Fleet Street Fox has a tabloid colour scheme and notions of nocturnal naughtiness, while Guido Fawkes makes an immediate connection to the gunpowder plot and the disruption of Parliament.
"Blogs have to stand out from the crowd so you have to find something unique for you," Boniface told Journalism.co.uk. "One thing you've got going for you that no one else has got that you can exploit."
"If you want to blog you need to have a reason to be doing it, have a unique selling point and have some skills."
A more recent example is the meteoric rise of Brown Moses as a cited expert on the Syrian conflict and chemical weapons.
Brown Moses, the pseudonym of Eliot Higgins, with its Middle Eastern undertones and echoes of salvation, began blogging in 2012 and has been credited by the BBC's Stuart Hughes with breaking "more stories than most journalists do in a career". After a certain amount of digging, he turned out to be an unemployed young father from Leicester who took to the subject with vigour and showed innate and immediate journalistic nous.
All freelancers and journalists positioning themselves within a niche can learn from their lessons. Susie Boniface, Eliot Higgins and Paul Staines would not be in the position they are now had it not been for their branding and commitment to a specific topic.
4. Don't rule yourself out
Not everyone's chosen niche has the benefit of blowing up into a national story, so Payton says freelancers should maintain a blog to demonstrate expertise in addition to a well-rounded skill set as a journalist.Branding is all about consistencySusie Boniface, the Fleet Street Fox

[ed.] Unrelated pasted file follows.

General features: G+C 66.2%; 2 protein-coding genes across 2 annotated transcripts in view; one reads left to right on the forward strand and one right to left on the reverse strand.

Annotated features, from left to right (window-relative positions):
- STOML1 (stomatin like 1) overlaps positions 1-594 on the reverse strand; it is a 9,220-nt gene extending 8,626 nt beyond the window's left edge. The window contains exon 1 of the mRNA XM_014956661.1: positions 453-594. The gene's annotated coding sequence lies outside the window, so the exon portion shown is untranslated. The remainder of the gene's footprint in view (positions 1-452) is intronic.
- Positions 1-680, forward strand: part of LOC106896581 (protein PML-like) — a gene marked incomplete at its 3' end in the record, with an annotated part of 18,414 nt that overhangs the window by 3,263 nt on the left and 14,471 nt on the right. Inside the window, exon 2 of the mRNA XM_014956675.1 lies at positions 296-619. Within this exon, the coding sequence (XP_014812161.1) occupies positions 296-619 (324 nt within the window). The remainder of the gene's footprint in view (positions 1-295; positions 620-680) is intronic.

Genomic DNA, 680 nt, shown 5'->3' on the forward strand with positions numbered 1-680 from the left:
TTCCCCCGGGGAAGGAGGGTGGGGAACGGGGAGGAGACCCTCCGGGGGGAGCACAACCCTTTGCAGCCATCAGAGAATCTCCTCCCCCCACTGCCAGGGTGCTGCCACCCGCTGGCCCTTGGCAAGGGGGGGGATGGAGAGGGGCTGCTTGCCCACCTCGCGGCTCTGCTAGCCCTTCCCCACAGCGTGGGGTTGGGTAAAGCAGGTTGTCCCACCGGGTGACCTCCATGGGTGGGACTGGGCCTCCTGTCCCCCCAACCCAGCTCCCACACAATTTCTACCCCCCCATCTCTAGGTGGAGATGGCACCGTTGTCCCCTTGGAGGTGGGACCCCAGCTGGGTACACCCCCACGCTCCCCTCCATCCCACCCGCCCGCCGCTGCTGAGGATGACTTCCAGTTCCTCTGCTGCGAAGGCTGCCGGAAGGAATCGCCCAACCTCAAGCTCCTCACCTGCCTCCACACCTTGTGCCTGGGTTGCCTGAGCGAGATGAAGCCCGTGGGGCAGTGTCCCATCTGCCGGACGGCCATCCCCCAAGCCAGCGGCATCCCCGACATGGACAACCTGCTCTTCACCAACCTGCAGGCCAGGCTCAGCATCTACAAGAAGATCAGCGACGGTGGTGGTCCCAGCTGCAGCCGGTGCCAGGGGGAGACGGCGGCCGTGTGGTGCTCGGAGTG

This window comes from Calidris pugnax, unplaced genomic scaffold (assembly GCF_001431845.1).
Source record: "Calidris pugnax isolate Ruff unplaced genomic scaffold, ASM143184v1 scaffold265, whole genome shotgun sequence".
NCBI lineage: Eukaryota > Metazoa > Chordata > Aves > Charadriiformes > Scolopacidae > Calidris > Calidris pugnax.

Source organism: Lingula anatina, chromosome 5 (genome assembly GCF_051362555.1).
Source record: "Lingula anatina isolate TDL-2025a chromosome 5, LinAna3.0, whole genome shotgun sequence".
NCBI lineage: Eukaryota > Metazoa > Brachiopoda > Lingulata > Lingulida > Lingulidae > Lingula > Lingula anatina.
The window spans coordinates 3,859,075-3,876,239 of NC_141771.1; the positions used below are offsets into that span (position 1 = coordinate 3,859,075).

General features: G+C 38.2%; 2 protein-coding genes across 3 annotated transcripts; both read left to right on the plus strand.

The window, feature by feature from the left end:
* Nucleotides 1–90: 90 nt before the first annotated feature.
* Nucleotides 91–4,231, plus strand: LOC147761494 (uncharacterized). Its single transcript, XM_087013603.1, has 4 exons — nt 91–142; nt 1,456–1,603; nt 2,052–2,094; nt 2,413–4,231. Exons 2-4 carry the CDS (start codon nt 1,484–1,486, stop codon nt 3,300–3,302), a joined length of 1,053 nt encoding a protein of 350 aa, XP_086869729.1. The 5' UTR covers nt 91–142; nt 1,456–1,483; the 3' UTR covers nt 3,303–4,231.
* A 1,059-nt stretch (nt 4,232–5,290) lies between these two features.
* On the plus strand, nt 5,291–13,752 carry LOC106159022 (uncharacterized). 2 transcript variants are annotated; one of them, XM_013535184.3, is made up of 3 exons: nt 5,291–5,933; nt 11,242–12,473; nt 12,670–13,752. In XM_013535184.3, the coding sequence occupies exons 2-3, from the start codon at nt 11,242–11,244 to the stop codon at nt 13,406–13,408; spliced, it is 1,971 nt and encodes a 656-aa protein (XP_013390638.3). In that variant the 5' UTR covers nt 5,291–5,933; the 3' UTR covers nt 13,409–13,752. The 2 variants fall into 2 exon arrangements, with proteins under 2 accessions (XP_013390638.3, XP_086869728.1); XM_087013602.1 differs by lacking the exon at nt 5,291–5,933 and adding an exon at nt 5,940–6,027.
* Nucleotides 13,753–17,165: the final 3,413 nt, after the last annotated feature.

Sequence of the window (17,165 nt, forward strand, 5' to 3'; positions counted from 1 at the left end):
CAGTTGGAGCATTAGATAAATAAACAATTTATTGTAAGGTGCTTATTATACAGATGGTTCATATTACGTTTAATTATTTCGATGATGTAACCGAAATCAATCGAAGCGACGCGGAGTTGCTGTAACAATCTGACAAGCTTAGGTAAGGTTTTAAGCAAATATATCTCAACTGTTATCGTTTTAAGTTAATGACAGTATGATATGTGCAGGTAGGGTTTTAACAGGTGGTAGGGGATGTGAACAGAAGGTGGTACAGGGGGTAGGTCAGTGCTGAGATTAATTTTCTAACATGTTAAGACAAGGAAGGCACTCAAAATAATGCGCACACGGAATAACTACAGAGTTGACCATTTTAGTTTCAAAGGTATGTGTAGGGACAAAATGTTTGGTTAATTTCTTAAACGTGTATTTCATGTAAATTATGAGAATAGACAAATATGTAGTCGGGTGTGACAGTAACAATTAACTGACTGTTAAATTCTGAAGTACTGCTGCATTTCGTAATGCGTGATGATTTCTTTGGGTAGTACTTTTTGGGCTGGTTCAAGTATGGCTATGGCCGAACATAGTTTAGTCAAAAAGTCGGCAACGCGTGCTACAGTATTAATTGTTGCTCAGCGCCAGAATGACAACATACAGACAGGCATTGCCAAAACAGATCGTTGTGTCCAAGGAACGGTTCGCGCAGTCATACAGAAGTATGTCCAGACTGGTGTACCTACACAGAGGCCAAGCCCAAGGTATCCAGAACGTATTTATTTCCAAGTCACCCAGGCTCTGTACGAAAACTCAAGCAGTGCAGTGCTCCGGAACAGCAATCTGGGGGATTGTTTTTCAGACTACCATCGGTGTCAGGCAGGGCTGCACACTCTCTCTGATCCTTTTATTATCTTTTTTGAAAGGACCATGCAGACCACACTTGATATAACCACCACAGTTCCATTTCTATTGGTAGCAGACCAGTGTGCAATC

The blog part of the website can be regularly updated to engage with the audience, and the rest of the site can serve as a window into your skills as a journalist. Qualifications, training, examples of work, testimonials, pictures, and more can be included to demonstrate suitability for a range of relevant journalism jobs.
We flagged up the sites of five freelance journalists some time ago. You may also benefit from integrating a portfolio site into your website. Here is Jo Payton's site and blog as an example.
5. Be consistent
"Branding is all about consistency," according to Boniface. Just as publications need to know their audience and cater for their tastes, freelancers need to be consistent in their approach to editors.
"You need to know who you're talking to, what you're talking about and why they'll be interested in it," she says.
And even if you are are currently working somewhere, maintaining your online presence through Twitter and a blog is important as it shows you can consistently turn out work on a subject, and that lays the groundwork for your next job, says Payton.
"There's nothing worse than an online presence that isn't maintained," she says. "The whole point in having a blog is that you're showing an editor that you can commit to something, that you can come up with really creative ideas all the time and the same with Twitter."
Creating an online presence and then abandoning it is almost worse than not having one at all, she says, and bookmarking snippets of inspiration with a platform like Delicious or Evernote, taking 10 minutes to turn them into a blog post at the end of the day, and even spending an hour or two coming up with witty, pithy tweets to send out through the week can all help to maintain this.
"You are not going to be a failure if you don't put that extra time in," Payton says, "but if you want to be really successful, the really successful journalists out there are the ones that are saying 'every hour of every day I'm going to update my Twitter, update my blog, update my website and make sure all my current work is on there'. If you make excuses then you're only letting yourself down and you're not going to be as successful as them."
Jo Payton and Susie Boniface will be included in a podcast on the subject of personal branding for freelancers tomorrow.